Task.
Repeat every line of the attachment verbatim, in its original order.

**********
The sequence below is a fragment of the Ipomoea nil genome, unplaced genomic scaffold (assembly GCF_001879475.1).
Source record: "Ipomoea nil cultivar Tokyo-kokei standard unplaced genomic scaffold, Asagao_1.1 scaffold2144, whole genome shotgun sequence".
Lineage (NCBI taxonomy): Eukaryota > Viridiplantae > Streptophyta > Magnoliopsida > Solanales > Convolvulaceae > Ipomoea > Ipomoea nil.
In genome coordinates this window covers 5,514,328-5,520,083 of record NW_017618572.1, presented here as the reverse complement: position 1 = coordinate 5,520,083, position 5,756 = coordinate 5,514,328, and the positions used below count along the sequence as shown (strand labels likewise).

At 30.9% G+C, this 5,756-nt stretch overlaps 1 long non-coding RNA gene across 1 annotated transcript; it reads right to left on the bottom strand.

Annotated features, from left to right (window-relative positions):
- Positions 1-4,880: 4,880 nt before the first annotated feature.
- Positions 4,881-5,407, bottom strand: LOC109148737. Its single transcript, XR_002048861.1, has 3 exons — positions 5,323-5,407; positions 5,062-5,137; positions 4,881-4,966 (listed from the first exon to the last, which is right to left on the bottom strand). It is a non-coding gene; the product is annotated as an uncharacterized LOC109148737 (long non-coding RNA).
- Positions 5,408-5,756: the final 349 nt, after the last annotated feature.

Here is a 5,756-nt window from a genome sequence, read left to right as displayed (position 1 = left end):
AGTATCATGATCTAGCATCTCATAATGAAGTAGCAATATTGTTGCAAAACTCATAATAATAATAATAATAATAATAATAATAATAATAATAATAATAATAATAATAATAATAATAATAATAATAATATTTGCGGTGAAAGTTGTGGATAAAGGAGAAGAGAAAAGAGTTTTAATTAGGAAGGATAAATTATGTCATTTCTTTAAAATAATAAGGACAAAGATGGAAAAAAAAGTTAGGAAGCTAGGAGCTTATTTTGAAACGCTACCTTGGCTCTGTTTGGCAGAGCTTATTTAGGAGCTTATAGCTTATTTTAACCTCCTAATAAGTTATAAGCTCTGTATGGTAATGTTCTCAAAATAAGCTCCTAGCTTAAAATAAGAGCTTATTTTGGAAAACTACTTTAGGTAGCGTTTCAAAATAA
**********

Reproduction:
The sequence below is a fragment of the Ipomoea nil genome, unplaced genomic scaffold (assembly GCF_001879475.1).
Source record: "Ipomoea nil cultivar Tokyo-kokei standard unplaced genomic scaffold, Asagao_1.1 scaffold2144, whole genome shotgun sequence".
Lineage (NCBI taxonomy): Eukaryota > Viridiplantae > Streptophyta > Magnoliopsida > Solanales > Convolvulaceae > Ipomoea > Ipomoea nil.
In genome coordinates this window covers 5,514,328-5,520,083 of record NW_017618572.1, presented here as the reverse complement: position 1 = coordinate 5,520,083, position 5,756 = coordinate 5,514,328, and the positions used below count along the sequence as shown (strand labels likewise).

At 30.9% G+C, this 5,756-nt stretch overlaps 1 long non-coding RNA gene across 1 annotated transcript; it reads right to left on the bottom strand.

Annotated features, from left to right (window-relative positions):
- Positions 1-4,880: 4,880 nt before the first annotated feature.
- Positions 4,881-5,407, bottom strand: LOC109148737. Its single transcript, XR_002048861.1, has 3 exons — positions 5,323-5,407; positions 5,062-5,137; positions 4,881-4,966 (listed from the first exon to the last, which is right to left on the bottom strand). It is a non-coding gene; the product is annotated as an uncharacterized LOC109148737 (long non-coding RNA).
- Positions 5,408-5,756: the final 349 nt, after the last annotated feature.

Here is a 5,756-nt window from a genome sequence, read left to right as displayed (position 1 = left end):
AGTATCATGATCTAGCATCTCATAATGAAGTAGCAATATTGTTGCAAAACTCATAATAATAATAATAATAATAATAATAATAATAATAATAATAATAATAATAATAATAATAATAATAATAATAATATTTGCGGTGAAAGTTGTGGATAAAGGAGAAGAGAAAAGAGTTTTAATTAGGAAGGATAAATTATGTCATTTCTTTAAAATAATAAGGACAAAGATGGAAAAAAAAGTTAGGAAGCTAGGAGCTTATTTTGAAACGCTACCTTGGCTCTGTTTGGCAGAGCTTATTTAGGAGCTTATAGCTTATTTTAACCTCCTAATAAGTTATAAGCTCTGTATGGTAATGTTCTCAAAATAAGCTCCTAGCTTAAAATAAGAGCTTATTTTGGAAAACTACTTTAGGTAGCGTTTCAAAATAA